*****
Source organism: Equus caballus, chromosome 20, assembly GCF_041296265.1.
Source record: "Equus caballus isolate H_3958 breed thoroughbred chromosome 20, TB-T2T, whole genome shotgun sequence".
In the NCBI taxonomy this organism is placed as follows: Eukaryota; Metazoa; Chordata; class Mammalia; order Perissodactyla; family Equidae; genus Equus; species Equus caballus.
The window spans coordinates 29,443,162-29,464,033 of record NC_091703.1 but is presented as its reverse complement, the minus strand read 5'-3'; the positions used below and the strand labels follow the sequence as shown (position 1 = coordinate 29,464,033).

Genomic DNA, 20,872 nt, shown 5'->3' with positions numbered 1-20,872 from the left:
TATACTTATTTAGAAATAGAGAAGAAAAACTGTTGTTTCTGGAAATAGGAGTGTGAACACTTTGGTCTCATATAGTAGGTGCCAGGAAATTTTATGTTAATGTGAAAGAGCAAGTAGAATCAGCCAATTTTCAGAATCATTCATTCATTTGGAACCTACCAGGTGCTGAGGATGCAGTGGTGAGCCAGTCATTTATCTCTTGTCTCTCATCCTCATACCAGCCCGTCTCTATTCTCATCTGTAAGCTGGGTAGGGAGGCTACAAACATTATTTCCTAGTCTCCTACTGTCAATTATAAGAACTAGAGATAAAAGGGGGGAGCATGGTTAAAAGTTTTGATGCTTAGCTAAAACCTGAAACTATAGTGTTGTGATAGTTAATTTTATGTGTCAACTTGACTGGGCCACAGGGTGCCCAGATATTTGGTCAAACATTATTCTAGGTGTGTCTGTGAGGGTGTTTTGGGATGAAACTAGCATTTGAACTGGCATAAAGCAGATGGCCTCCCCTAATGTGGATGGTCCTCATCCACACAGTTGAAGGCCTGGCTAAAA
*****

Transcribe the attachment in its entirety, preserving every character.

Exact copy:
Source organism: Equus caballus, chromosome 20, assembly GCF_041296265.1.
Source record: "Equus caballus isolate H_3958 breed thoroughbred chromosome 20, TB-T2T, whole genome shotgun sequence".
In the NCBI taxonomy this organism is placed as follows: Eukaryota; Metazoa; Chordata; class Mammalia; order Perissodactyla; family Equidae; genus Equus; species Equus caballus.
The window spans coordinates 29,443,162-29,464,033 of record NC_091703.1 but is presented as its reverse complement, the minus strand read 5'-3'; the positions used below and the strand labels follow the sequence as shown (position 1 = coordinate 29,464,033).

Genomic DNA, 20,872 nt, shown 5'->3' with positions numbered 1-20,872 from the left:
TATACTTATTTAGAAATAGAGAAGAAAAACTGTTGTTTCTGGAAATAGGAGTGTGAACACTTTGGTCTCATATAGTAGGTGCCAGGAAATTTTATGTTAATGTGAAAGAGCAAGTAGAATCAGCCAATTTTCAGAATCATTCATTCATTTGGAACCTACCAGGTGCTGAGGATGCAGTGGTGAGCCAGTCATTTATCTCTTGTCTCTCATCCTCATACCAGCCCGTCTCTATTCTCATCTGTAAGCTGGGTAGGGAGGCTACAAACATTATTTCCTAGTCTCCTACTGTCAATTATAAGAACTAGAGATAAAAGGGGGGAGCATGGTTAAAAGTTTTGATGCTTAGCTAAAACCTGAAACTATAGTGTTGTGATAGTTAATTTTATGTGTCAACTTGACTGGGCCACAGGGTGCCCAGATATTTGGTCAAACATTATTCTAGGTGTGTCTGTGAGGGTGTTTTGGGATGAAACTAGCATTTGAACTGGCATAAAGCAGATGGCCTCCCCTAATGTGGATGGTCCTCATCCACACAGTTGAAGGCCTGGCTAAAA